Ann-Marie Head and Jeanette Ward will be presenting two webinars in the coming weeks for Austroads, on "Creating places people enjoy: Guidance for designing pedestrian-friendly urban spaces".
Two years ago, my (Becky Tuke) car was written off on my way to graduation. While I had previously commuted by bike and bus quite regularly, it took a car crash to convince me that perhaps I could live without a car. I gave it a go for a month and have not looked back since. I have massively reduced my reliance on cars; however I cannot claim to be completely car-free, as I carpool with others sometimes and borrow a car on the odd occasion. Without being forced to try it, I am not sure that I would have committed to giving this a go.
Our Software Development team are currently participating in #HackForBetterDays, a virtual Hackathon organised by HERE Technologies in partnership with IBM, running from 24 April - 24 May 2020. HERE Technologies provide mapping, location data and other related services to business and individuals focused around a cloud-based platform.
You know the old saying “you don’t know what you’ve got until it’s gone?” This struck me hard last week while observing a parent out biking with their three young kids. The look of sadness mixed with fear and disbelief on their faces two large trucks and several other vehicles raced past reminded me of what we lost in Level 3, in the excitement of being able to head out for fast food and coffee. It was pleasing to see that the family felt confident enough to ride on the road, but you couldn’t help but wonder how long they would continue doing so with the return of fast-moving traffic through the local streets.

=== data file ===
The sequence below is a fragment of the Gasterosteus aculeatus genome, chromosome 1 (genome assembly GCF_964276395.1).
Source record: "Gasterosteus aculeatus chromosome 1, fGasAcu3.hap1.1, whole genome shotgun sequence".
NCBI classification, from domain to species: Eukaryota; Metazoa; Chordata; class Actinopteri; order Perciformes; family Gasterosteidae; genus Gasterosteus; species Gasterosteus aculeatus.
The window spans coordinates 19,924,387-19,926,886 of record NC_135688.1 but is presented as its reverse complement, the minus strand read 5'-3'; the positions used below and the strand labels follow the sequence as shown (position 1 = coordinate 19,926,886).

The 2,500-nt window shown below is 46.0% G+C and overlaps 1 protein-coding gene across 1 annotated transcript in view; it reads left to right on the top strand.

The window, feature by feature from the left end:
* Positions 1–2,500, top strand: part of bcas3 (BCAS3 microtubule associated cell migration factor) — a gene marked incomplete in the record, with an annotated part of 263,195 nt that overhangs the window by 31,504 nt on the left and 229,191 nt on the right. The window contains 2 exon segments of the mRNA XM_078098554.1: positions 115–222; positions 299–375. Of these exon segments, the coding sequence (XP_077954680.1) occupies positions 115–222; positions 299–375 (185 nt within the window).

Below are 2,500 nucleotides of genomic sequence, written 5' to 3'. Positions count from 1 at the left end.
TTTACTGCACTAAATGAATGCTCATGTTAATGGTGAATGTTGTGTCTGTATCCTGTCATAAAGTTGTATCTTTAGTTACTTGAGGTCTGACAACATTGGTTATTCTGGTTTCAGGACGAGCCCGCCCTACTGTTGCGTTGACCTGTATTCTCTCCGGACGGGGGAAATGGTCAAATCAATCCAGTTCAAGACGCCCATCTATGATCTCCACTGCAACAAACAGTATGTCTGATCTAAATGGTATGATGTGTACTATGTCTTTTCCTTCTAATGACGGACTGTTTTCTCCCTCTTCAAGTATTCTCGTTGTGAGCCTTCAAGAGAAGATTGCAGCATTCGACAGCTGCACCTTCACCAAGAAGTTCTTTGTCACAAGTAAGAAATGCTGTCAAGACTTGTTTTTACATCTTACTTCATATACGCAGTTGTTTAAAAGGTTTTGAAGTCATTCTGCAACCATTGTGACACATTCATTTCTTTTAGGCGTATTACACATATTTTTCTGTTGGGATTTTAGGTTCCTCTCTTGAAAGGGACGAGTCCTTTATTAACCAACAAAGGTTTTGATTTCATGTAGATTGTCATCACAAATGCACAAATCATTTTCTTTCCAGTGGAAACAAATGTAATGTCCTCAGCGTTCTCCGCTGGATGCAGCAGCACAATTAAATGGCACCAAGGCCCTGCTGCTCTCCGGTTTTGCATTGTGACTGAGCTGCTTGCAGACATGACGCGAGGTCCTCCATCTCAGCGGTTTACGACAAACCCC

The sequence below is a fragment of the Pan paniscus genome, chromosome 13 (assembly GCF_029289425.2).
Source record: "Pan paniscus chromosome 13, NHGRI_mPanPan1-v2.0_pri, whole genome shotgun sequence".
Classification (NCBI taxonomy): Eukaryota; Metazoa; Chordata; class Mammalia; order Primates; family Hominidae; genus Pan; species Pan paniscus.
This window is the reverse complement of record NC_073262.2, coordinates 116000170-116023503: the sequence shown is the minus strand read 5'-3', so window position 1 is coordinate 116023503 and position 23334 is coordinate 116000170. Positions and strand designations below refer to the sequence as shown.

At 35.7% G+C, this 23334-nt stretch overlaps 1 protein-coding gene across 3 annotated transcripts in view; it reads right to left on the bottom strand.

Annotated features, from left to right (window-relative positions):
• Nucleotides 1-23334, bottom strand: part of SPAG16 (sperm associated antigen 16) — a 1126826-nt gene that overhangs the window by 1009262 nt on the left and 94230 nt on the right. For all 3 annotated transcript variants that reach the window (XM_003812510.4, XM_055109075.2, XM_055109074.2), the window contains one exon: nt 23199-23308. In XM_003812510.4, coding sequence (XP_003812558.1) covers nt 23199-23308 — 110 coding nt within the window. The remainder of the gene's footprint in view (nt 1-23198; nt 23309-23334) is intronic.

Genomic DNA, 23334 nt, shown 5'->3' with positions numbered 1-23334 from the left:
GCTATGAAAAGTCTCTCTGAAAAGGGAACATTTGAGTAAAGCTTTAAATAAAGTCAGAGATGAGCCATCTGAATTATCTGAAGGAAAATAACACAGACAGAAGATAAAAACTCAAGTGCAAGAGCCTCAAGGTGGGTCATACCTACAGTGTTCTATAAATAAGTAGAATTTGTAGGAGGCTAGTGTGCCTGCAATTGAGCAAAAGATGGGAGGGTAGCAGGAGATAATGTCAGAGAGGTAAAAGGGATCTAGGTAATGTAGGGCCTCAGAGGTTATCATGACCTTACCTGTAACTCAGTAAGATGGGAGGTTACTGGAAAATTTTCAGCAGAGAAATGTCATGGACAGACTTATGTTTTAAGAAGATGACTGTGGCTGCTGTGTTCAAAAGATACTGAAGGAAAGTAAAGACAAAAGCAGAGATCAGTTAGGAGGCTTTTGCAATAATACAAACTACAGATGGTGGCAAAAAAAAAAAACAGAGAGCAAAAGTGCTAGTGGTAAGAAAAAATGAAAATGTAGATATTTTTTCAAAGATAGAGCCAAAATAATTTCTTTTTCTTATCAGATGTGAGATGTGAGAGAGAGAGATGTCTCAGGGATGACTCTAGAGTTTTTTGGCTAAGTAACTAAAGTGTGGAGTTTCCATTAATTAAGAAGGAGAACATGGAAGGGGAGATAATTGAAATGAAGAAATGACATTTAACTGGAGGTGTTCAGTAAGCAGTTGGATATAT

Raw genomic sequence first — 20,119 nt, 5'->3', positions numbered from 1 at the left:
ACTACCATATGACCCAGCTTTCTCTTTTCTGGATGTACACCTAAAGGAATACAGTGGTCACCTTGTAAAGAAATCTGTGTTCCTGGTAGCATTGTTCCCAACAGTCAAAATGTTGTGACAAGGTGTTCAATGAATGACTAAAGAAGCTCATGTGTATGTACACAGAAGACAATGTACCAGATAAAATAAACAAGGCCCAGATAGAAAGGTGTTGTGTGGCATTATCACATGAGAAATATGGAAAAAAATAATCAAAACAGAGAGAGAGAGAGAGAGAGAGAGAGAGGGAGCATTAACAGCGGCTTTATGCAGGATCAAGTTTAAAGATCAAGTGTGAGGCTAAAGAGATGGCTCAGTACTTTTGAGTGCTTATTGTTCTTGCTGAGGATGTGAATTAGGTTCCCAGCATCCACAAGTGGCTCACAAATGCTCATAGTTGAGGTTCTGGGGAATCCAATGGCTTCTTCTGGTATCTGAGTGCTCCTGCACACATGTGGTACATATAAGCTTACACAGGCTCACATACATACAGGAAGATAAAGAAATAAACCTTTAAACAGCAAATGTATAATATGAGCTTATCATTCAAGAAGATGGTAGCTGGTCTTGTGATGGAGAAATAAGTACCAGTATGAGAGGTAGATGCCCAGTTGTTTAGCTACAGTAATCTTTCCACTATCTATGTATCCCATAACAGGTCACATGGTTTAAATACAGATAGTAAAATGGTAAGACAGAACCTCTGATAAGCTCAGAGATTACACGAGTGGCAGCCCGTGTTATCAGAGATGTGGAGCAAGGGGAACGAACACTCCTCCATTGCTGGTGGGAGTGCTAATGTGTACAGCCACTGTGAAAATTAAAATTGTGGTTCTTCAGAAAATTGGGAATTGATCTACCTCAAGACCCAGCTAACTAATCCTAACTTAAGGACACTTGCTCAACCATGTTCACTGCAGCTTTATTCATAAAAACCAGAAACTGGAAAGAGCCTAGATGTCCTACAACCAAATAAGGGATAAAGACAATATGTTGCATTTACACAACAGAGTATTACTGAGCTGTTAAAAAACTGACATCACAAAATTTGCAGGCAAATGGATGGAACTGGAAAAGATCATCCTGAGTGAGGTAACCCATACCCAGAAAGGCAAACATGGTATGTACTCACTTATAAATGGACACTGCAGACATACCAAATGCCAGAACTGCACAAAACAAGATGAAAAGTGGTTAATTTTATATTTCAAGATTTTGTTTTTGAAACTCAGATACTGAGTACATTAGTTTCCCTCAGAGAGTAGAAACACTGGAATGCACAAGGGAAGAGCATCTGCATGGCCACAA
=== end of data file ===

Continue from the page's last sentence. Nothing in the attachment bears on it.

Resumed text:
As New Zealand heads out of Level 3 into Level 2, this gives us an opportunity to reflect on how this has affected our road networks at both Level 4 and Level 3. This follows up on our previous blog and is based on an assessment of a selection of Waka Kotahi NZ Transport Agency traffic count data.
With the financial and economic impacts of Covid-19 still only starting to become apparent, central government and primary industries (agriculture, horticulture, seafood and forestry) are relatively unaffected by the global impacts of the pandemic. Government can extend its debt ceiling theoretically indefinitely, while primary industries feed, shelter and clothe the world.
The notion of what is possible in Transport Planning is currently being redefined. In recent weeks, cities and towns around the world have shown that significant change can happen everywhere and instantly, irrespective of local legal and administrative specificities. Temporary transport schemes have already transformed places and are laying the ground for more permanent change. Tactical Urbanism is the most visible sign of this trend, but the wider toolbox displayed by local authorities around the globe to allow physical distancing also includes less flashy changes.
We have all observed the increased number of people walking and cycling around our neighbourhoods during the lockdown. From the stories I have heard, people who haven’t previously walked or cycled much are loving it. The other day, a friend who lives nearby and doesn’t usually ride a bike, sent our family an SOS text asking “can I please borrow a bike, I want to cruise around”. It's awesome to see so many people actively getting out to explore their local area.